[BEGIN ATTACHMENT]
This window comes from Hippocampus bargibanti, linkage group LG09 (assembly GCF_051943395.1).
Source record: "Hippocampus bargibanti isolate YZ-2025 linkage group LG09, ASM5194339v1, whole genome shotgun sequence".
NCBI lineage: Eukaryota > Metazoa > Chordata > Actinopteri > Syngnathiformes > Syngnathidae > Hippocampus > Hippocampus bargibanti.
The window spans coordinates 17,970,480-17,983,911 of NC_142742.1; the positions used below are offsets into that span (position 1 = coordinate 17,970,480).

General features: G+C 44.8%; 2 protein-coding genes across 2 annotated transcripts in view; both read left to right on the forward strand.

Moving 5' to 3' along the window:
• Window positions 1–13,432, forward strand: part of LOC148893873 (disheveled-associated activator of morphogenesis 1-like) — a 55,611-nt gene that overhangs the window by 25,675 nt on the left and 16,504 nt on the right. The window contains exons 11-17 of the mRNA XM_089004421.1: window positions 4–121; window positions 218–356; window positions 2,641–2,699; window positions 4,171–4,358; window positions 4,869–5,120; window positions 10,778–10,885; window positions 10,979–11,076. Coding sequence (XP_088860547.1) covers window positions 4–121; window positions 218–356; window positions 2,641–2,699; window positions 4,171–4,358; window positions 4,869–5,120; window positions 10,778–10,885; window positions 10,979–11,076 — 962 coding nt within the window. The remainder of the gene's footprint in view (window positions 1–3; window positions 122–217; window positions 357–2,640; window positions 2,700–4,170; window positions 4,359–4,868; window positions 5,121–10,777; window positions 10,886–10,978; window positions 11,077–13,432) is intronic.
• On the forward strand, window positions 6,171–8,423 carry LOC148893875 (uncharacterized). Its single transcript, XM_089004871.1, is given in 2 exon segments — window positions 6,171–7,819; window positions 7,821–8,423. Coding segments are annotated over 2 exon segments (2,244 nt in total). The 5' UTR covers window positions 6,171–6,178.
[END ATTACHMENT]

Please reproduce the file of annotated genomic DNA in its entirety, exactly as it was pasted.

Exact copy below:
This window comes from Hippocampus bargibanti, linkage group LG09 (assembly GCF_051943395.1).
Source record: "Hippocampus bargibanti isolate YZ-2025 linkage group LG09, ASM5194339v1, whole genome shotgun sequence".
NCBI lineage: Eukaryota > Metazoa > Chordata > Actinopteri > Syngnathiformes > Syngnathidae > Hippocampus > Hippocampus bargibanti.
The window spans coordinates 17,970,480-17,983,911 of NC_142742.1; the positions used below are offsets into that span (position 1 = coordinate 17,970,480).

General features: G+C 44.8%; 2 protein-coding genes across 2 annotated transcripts in view; both read left to right on the forward strand.

Moving 5' to 3' along the window:
• Window positions 1–13,432, forward strand: part of LOC148893873 (disheveled-associated activator of morphogenesis 1-like) — a 55,611-nt gene that overhangs the window by 25,675 nt on the left and 16,504 nt on the right. The window contains exons 11-17 of the mRNA XM_089004421.1: window positions 4–121; window positions 218–356; window positions 2,641–2,699; window positions 4,171–4,358; window positions 4,869–5,120; window positions 10,778–10,885; window positions 10,979–11,076. Coding sequence (XP_088860547.1) covers window positions 4–121; window positions 218–356; window positions 2,641–2,699; window positions 4,171–4,358; window positions 4,869–5,120; window positions 10,778–10,885; window positions 10,979–11,076 — 962 coding nt within the window. The remainder of the gene's footprint in view (window positions 1–3; window positions 122–217; window positions 357–2,640; window positions 2,700–4,170; window positions 4,359–4,868; window positions 5,121–10,777; window positions 10,886–10,978; window positions 11,077–13,432) is intronic.
• On the forward strand, window positions 6,171–8,423 carry LOC148893875 (uncharacterized). Its single transcript, XM_089004871.1, is given in 2 exon segments — window positions 6,171–7,819; window positions 7,821–8,423. Coding segments are annotated over 2 exon segments (2,244 nt in total). The 5' UTR covers window positions 6,171–6,178.